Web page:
2. Bridget Merrick -- Her strengths are her ability to hit winners from almost anywhere on the court and an exceptional serve and volley game. She starred at Hamburg High and went to the University of Richmond on a tennis scholarship. After an outstanding collegiate career she and her doubles partner played a few satellite events. They reached the semifinals of two of the events and were ranked in the mid 500s in the world. Merrick became one of the few Buffalo players to have achieved tour tennis points.
3. Lyndsay Shosho -- At age 15 she is ranked sixth in the 16-and-under girl's division in the East and she's the odds-on favorite to become the area's top-ranked women's player next year. Early in the spring she defeated Kara Tarkov, the East's fourth-ranked 16-and-under player, in Long Island, 6-3, 6-3. Shosho has been undefeated for the past two years at first singles for Williamsville East High School. She is quick afoot and is very consistent with her ground strokes.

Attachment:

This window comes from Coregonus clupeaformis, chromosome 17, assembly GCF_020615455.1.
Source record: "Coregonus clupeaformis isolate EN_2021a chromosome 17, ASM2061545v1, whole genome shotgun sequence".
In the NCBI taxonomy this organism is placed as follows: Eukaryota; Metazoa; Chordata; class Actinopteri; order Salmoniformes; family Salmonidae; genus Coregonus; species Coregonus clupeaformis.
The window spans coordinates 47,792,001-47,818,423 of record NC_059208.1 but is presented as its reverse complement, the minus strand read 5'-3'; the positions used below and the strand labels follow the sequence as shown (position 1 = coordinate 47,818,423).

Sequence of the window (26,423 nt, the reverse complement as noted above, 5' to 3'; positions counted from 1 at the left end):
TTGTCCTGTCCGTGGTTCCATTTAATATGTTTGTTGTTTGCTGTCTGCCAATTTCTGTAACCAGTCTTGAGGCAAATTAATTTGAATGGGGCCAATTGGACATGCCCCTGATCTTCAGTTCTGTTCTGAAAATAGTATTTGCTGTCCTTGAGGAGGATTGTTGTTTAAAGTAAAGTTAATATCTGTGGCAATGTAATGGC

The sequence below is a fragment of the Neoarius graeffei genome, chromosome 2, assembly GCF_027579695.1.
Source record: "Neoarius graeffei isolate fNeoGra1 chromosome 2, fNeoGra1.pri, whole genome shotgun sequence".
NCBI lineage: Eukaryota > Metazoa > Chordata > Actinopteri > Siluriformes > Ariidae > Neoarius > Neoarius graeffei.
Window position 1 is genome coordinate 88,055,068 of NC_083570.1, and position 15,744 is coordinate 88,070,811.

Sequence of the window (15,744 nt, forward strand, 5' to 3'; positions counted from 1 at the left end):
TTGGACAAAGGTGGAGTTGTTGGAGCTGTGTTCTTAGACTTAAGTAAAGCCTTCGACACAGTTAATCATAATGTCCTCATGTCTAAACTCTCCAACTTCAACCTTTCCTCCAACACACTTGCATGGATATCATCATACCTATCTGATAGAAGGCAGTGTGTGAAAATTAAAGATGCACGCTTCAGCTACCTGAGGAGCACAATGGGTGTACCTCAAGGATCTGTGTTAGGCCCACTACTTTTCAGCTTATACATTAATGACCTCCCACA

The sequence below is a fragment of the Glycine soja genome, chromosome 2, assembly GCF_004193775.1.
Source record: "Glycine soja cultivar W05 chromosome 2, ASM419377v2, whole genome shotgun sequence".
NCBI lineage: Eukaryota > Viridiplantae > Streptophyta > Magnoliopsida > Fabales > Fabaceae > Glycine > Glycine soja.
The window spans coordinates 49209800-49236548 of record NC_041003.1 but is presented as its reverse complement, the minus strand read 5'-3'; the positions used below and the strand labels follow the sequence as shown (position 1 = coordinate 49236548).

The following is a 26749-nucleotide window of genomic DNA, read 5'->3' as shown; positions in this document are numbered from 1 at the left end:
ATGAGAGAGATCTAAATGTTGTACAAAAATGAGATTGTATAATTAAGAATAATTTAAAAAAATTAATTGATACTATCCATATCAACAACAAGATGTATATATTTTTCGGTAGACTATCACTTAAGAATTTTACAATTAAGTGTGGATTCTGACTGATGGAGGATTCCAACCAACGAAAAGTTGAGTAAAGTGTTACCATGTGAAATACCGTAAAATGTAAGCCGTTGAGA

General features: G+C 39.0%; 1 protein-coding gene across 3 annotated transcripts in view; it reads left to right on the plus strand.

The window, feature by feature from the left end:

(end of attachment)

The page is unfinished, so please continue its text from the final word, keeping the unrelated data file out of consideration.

4. Courtney Klein -- The 16-year-old junior plays second singles for Williamsville East. She is ranked No. 12 in the East in the 16-and-under division. She has great concentration and hits with topspin on both her forehand and backhand. Her season highlight was winning the Village Glen women's singles in July.
5. Kristen Ortman -- The Amherst High junior has won 26 straight dual matches at No. 1 singles. The 15-year-old's summer highlight was a 6-3, 6-3 win over Klein in the Muny Championships, where she progressed to the semifinals. However, Klein defeated her in three other tournaments. Ortman has played and practiced more this year than she has in the past. Her consistency and depth on her shots are much improved.
6. Lisa LaPenna -- The 16-year-old is the first singles player for Williamsville South. She won the August Village Glen's women's open singles tournament. During the past year her serve has become a real weapon. Her ground strokes are very steady and she has improved her concentration and ball placement.